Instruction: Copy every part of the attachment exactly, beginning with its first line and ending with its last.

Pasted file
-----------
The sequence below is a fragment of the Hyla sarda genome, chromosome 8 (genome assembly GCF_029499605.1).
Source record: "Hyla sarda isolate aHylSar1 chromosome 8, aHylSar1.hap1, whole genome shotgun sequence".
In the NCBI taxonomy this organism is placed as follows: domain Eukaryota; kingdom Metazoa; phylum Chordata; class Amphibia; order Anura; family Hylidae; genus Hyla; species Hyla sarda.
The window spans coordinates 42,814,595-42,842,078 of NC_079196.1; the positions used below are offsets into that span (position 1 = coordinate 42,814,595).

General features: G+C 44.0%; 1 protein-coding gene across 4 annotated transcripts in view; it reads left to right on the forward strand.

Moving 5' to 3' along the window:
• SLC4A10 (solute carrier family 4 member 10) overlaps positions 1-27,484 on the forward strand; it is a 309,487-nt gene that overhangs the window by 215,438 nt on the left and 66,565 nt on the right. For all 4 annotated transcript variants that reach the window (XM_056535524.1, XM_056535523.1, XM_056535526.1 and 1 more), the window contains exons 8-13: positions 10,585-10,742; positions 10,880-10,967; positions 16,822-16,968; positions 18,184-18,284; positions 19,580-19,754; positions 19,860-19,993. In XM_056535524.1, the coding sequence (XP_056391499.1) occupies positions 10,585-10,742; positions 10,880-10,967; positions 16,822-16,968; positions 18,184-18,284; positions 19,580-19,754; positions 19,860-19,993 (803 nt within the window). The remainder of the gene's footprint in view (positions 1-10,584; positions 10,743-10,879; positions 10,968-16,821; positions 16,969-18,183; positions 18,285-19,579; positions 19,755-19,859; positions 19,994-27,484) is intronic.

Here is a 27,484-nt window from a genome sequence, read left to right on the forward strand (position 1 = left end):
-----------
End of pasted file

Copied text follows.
The sequence below is a fragment of the Hyla sarda genome, chromosome 8 (genome assembly GCF_029499605.1).
Source record: "Hyla sarda isolate aHylSar1 chromosome 8, aHylSar1.hap1, whole genome shotgun sequence".
In the NCBI taxonomy this organism is placed as follows: domain Eukaryota; kingdom Metazoa; phylum Chordata; class Amphibia; order Anura; family Hylidae; genus Hyla; species Hyla sarda.
The window spans coordinates 42,814,595-42,842,078 of NC_079196.1; the positions used below are offsets into that span (position 1 = coordinate 42,814,595).

General features: G+C 44.0%; 1 protein-coding gene across 4 annotated transcripts in view; it reads left to right on the forward strand.

Moving 5' to 3' along the window:
• SLC4A10 (solute carrier family 4 member 10) overlaps positions 1-27,484 on the forward strand; it is a 309,487-nt gene that overhangs the window by 215,438 nt on the left and 66,565 nt on the right. For all 4 annotated transcript variants that reach the window (XM_056535524.1, XM_056535523.1, XM_056535526.1 and 1 more), the window contains exons 8-13: positions 10,585-10,742; positions 10,880-10,967; positions 16,822-16,968; positions 18,184-18,284; positions 19,580-19,754; positions 19,860-19,993. In XM_056535524.1, the coding sequence (XP_056391499.1) occupies positions 10,585-10,742; positions 10,880-10,967; positions 16,822-16,968; positions 18,184-18,284; positions 19,580-19,754; positions 19,860-19,993 (803 nt within the window). The remainder of the gene's footprint in view (positions 1-10,584; positions 10,743-10,879; positions 10,968-16,821; positions 16,969-18,183; positions 18,285-19,579; positions 19,755-19,859; positions 19,994-27,484) is intronic.

Here is a 27,484-nt window from a genome sequence, read left to right on the forward strand (position 1 = left end):